8 Colleges Admissions Myths

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Millions of parents, including those seeking tutoring in Los Angeles, come into the college application process with a lack of information. They need help to get their teens into the right-fit colleges without significant stress. Of course, no one wants to overpay for tuition, and all the misperceptions don’t help. Here are eight common myths the service providers here at Valley Prep Tutoring in Los Angeles hear frequently. Your need to ensure your student has a fair shot at competitively positioned acceptance at selective and highly selective institutions ends here.

  1. MYTH: “I can make up for my academics being below a college’s profile with a strong resume, essay, letter of recommendation, or interview.”
    1. FACT: Academics are by far the main driver in admission decisions.
    2. FACT: Course rigor and a strong GPA are necessary before officers at selective institutions even take the time to view essays and ancillary parts of the package.
  2. MYTH: “Admission offices consider B’s or C’s in advanced classes like AP or IB the same as A’s in regular classes.”
    1. FACT: Although admission officers do want students to take challenging classes, they still want them to perform well and not earn weaker grades.
    2. FACT: Taking easier classes just to get a stronger GPA is also ill-advised. You goal is as much rigor as possible while keeping grades as high as possible.
  3. MYTH: “Colleges expect me to be well-rounded and have a long list of extracurricular activities.”
    1. FACT: Being well-rounded is less important than being able to demonstrate extracurricular activities and community service that is personally meaningful, and preferably connected to the intended major or academic focus.
    2. FACT: Colleges are looking to fill their student body with actualized individuals who demonstrate a sense of direction. Focus matters more than breadth.
  4. MYTH: “Demonstrating interest to colleges will give me a better chance of being admitted to all colleges.”
    1. FACT: Although many schools do track interactions they have with students—via email, social media, and in-person visits—there are some that don’t factor demonstrated interest into admission decisions.
    2. FACT: Most students applying to highly ranked, selective, and/or popular schools will have demonstrated strong interest. If those are your target schools don’t be left out. Some institutions protect their yield by predicting your likelihood to attend based on your behavior. Show the love.
  5. MYTH: “My essay needs to make the reader cry or laugh to stand out.”
    1. FACT: The essay should represent your ability as a writer. It needs to be memorable, but not necessarily emotionally evocative.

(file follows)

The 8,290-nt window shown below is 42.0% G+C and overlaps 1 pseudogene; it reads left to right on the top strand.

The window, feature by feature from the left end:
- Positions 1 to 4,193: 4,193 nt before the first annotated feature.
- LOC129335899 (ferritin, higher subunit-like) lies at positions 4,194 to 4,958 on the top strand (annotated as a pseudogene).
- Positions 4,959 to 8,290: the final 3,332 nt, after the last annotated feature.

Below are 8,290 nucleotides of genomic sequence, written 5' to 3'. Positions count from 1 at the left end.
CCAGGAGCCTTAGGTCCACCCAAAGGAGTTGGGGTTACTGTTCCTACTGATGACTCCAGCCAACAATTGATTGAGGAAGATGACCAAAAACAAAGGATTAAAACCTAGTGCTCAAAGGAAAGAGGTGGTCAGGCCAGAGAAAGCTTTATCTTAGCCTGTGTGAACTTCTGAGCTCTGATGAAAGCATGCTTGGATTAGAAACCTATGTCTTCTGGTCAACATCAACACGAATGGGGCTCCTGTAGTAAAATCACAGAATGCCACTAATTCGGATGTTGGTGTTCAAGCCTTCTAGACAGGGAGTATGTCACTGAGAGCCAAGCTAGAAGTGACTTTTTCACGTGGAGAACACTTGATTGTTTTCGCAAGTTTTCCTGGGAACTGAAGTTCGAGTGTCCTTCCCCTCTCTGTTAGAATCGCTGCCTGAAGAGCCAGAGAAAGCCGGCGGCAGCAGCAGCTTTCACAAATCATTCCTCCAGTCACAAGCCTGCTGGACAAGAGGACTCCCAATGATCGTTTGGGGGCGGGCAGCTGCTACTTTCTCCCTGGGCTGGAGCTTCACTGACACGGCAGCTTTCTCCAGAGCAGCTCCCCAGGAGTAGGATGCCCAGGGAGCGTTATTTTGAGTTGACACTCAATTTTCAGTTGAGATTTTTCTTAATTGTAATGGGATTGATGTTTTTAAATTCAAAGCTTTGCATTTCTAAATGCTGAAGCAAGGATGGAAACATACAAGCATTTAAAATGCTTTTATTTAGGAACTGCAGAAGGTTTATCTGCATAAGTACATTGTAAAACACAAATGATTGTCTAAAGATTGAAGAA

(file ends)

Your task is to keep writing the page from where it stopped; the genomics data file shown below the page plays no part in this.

2. FACT: The essay should tell admissions officers something about you as an individual that is not already apparent through the rest of the application. You want to avoid being redundant.
  6. MYTH: “I need to apply Early Action or Early Decision.”
    1. FACT: You should not feel pressured into submitting an early application.
    2. FACT: Early Decision means you are making a binding decision. The cost considerations mean less likelihood of financial aid, too.
    3. FACT: If you’re a strong candidate in EA or ED, you’ll likely be strong in regular. Although Early Action can get you results sooner, many seniors aren’t ready by November 1st, and that’s okay. Don’t sweat it if you need to apply RD (Regular Decision) a month or two later.
  7. MYTH: “Strong standardized test scores will guarantee my admission.”
    1. FACT: According to NACAC survey data, grades and the rigor of curriculum are more important to most institutions than the results of standardized exams.
    2. FACT: In competitive applicant pools, many students will have strong test scores, so that alone won’t make an applicant stand out.
  8. MYTH: “I have a better chance of admission if I declare a particular major.”
    1. FACT: It’s unethical to apply for a major or program you don’t intend to stick with if admitted. Many schools don’t even allow enrolled students to transfer into selective majors or programs if they weren’t admitted into them.
    2. FACT: The major has zero impact for many institutions, in particular liberal arts colleges.

If you’re a parent reading this article, you’re invited to connect with Valley Prep Tutoring’s founder Pamela Donnelly for a Q & A session about the admissions process for your teen.

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